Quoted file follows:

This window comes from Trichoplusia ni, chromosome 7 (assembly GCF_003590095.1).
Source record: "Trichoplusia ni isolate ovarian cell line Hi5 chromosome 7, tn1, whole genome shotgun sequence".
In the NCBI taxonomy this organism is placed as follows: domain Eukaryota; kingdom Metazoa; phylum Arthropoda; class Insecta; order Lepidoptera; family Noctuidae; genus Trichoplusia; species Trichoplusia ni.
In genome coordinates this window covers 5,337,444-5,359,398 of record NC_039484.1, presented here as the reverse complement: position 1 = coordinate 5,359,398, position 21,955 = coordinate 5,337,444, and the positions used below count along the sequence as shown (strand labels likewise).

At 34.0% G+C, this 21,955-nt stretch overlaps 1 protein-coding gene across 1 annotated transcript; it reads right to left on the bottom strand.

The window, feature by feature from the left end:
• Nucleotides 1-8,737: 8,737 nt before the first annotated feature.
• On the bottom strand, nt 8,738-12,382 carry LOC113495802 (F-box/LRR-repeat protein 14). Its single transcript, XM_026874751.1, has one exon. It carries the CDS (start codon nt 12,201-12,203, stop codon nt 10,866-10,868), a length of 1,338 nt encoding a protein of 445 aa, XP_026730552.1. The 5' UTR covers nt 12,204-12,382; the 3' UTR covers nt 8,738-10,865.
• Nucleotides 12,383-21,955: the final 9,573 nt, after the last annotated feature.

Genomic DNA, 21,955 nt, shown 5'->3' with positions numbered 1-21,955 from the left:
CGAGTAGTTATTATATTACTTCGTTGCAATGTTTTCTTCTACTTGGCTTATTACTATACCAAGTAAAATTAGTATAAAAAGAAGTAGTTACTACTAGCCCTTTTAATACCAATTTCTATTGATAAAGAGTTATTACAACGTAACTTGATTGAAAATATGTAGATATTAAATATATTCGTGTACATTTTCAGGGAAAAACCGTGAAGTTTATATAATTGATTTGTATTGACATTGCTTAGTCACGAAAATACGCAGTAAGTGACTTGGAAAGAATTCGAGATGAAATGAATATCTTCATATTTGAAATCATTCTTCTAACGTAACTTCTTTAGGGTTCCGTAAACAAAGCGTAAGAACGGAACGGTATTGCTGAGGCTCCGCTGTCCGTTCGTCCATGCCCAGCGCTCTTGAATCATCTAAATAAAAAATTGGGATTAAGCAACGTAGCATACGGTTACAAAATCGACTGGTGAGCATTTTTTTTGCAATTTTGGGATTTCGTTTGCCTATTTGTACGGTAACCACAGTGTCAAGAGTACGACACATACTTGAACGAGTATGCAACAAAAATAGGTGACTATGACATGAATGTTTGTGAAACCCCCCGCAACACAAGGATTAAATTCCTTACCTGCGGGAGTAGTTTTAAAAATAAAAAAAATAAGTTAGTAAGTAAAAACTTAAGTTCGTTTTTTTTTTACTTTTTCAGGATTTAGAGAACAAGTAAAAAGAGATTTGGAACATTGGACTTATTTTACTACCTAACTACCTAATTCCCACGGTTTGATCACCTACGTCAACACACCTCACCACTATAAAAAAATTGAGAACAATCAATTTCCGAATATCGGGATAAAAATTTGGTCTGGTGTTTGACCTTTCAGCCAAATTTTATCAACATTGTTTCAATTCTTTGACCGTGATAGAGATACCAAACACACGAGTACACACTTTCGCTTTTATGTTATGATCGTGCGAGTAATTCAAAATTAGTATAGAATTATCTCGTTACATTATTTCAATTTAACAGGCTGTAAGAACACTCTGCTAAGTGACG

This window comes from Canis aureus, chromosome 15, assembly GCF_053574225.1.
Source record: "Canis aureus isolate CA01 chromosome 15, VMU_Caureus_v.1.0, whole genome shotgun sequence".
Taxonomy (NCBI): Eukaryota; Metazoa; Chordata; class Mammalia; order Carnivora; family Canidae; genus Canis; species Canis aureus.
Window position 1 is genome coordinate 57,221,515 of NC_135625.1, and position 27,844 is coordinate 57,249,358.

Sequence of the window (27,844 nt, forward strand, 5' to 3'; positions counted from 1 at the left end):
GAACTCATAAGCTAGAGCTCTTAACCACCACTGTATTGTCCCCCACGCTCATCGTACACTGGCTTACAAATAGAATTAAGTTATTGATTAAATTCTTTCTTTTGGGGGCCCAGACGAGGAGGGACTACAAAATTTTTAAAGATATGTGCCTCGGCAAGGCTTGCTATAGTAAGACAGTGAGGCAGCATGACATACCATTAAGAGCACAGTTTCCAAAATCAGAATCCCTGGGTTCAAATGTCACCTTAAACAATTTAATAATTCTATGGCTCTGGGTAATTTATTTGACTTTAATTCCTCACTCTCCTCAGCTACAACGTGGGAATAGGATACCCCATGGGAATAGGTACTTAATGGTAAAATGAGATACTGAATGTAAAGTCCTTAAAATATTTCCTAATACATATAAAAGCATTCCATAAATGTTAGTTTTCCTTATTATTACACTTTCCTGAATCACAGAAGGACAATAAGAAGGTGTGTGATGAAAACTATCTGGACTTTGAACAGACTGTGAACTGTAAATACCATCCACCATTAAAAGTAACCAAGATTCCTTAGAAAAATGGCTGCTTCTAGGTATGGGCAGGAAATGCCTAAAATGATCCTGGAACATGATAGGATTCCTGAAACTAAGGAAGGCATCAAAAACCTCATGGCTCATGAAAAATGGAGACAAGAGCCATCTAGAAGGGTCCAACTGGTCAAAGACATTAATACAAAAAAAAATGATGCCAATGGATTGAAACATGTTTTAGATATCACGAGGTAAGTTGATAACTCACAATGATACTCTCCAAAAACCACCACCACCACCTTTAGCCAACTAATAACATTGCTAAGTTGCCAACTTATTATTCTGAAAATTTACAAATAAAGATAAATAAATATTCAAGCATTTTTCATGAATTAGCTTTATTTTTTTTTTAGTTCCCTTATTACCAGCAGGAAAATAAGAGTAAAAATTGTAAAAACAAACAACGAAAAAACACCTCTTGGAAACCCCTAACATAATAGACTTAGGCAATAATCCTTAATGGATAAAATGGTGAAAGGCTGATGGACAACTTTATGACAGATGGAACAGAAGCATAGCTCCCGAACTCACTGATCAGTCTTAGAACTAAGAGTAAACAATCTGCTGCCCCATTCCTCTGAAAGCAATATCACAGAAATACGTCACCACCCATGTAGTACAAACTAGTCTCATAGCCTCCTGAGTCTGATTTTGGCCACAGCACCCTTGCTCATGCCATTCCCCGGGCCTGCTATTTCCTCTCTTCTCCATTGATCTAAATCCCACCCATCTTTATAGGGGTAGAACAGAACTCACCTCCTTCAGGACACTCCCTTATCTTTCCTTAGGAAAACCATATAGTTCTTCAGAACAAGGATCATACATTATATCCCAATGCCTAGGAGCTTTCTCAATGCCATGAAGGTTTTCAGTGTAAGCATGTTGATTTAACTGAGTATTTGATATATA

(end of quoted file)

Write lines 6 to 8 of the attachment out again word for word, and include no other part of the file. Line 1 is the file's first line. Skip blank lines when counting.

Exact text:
The window, feature by feature from the left end:
• Nucleotides 1-8,737: 8,737 nt before the first annotated feature.
• On the bottom strand, nt 8,738-12,382 carry LOC113495802 (F-box/LRR-repeat protein 14). Its single transcript, XM_026874751.1, has one exon. It carries the CDS (start codon nt 12,201-12,203, stop codon nt 10,866-10,868), a length of 1,338 nt encoding a protein of 445 aa, XP_026730552.1. The 5' UTR covers nt 12,204-12,382; the 3' UTR covers nt 8,738-10,865.